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Europe to delay phase-out of animal testing for cosmetics

Welcome to 2011, and welcome to a fresh fuelling of the irresolvable debate over use of animals in science, courtesy of a fully expected delay in phasing out animal use in cosmetics testing.

The European Union passed its Cosmetic Directive in 2003. Its aim, responding to political pressure from animal welfare lobbyists, is to ban animal testing in development of new cosmetics. The directive doesn’t intend for cosmetics to be sold without toxicity testing of course. Instead, the animal tests have to be replaced by non-animal alternatives. These alternative tests first have to be developed, and then validated by regulatory authorities in different countries, to ensure they really do predict toxicity in humans as claimed. That in itself is a long process.

Back in 2003, there was barely a handful of validated alternative tests, so the directive set deadlines for a step-wise phase-out. Acute toxicity tests, like skin reactions, had to phase out animal use within five years. Tests for long-term damage were given ten years.

The European Commission took scientific advice, so it knew that with an appropriate push (which it was prepared to finance) the first deadline could be made – and that there was not a cat-in-hell’s chance of the second deadline being reached. The scientific challenges of long-term toxicity were too complex.

Stretching the deadline would have diminished the directive’s political credibility, so a weasely clause was added allowing the possibility of renegotiating the randomly chosen 2013 deadline a year or two in advance.

So we shouldn’t be at all surprised to learn, in a New Year’s Eve article in the Guardian, a British newspaper, that the Commission is poised to start the process for invoking the clause, in order to push the deadline back four years. Animal welfare lobbyists still manage to sound surprised, though, and blame the cosmetics industry for the delay.

The only serious alternative to the delay, however, is to effectively ban new cosmetics. But the EU can’t go down that path.

Those opposed to animal use in toxicity testing might prefer to see the glass as half full, however. The cosmetics legislation has been remarkably effective in forcing the pace of development of alternative tests, thanks to the deadlines, met or not. The new validated alternative tests that have come through in the last half-dozen years are also being used in toxicity testing of chemicals outside of the cosmetics industry.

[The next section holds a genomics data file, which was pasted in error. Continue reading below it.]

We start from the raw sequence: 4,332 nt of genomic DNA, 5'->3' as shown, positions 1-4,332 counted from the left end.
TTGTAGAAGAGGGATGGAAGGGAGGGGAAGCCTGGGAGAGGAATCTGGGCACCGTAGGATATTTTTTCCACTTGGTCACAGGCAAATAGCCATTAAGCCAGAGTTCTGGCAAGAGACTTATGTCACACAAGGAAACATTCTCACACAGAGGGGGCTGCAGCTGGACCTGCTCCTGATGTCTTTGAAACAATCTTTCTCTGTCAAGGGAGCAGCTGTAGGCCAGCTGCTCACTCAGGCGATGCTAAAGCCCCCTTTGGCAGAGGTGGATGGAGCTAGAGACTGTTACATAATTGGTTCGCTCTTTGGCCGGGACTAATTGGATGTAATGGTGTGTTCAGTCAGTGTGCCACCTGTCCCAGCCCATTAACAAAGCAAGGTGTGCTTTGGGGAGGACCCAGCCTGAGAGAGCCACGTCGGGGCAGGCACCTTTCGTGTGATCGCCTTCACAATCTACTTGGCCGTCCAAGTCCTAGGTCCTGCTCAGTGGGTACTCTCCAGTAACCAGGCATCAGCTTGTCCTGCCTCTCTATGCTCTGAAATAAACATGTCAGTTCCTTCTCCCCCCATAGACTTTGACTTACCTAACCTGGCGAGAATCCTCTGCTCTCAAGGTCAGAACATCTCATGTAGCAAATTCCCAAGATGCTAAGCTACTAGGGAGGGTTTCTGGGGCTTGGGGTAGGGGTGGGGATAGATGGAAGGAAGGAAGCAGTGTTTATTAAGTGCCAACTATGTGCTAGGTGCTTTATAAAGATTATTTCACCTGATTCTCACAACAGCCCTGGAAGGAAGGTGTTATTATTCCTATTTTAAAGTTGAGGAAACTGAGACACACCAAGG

1. Report this comment

    Brian said:

    While I agree that it is important to reduce the amount of suffering caused to animals, particularly for something as vain as an anti-wrinkle cream of dubious efficacy, I am glad that the EU has not gone entirely off the deep-end. It is important to test cosmetics, drugs, food additives etc. on animals to assess their toxicity to mammals because it is hard to know which two chemicals that are safe individually will add up to a potentially unhealthy combination. I hate to see a rabbit or a mouse get shampoo squirted into its eyes, but I’d much rather that happen to 10,000 bunnies than have my 10 month old son go blind.

  2. Report this comment

    Thatguy said:

    Brian you make the immediate jump that these tests will not be performed on alternatives such as willing & payed human-test subjects.

    Science without ethics is barbaric, i’d much rather human testing anyday than animals. It just shows how low our value of other life & science can go, nothing else

  3. Report this comment

    worrit said:

    Hey people,

    Tests on animals are not really that good at assessing how humans will react.

    Plus, there are a vast amount of chemicals and substances that are well proven to be safe for us humans which are and can be used in multitudes of products.

    Let’s leave other creatures alone – don’t need bunnies to make my shampoo safe!


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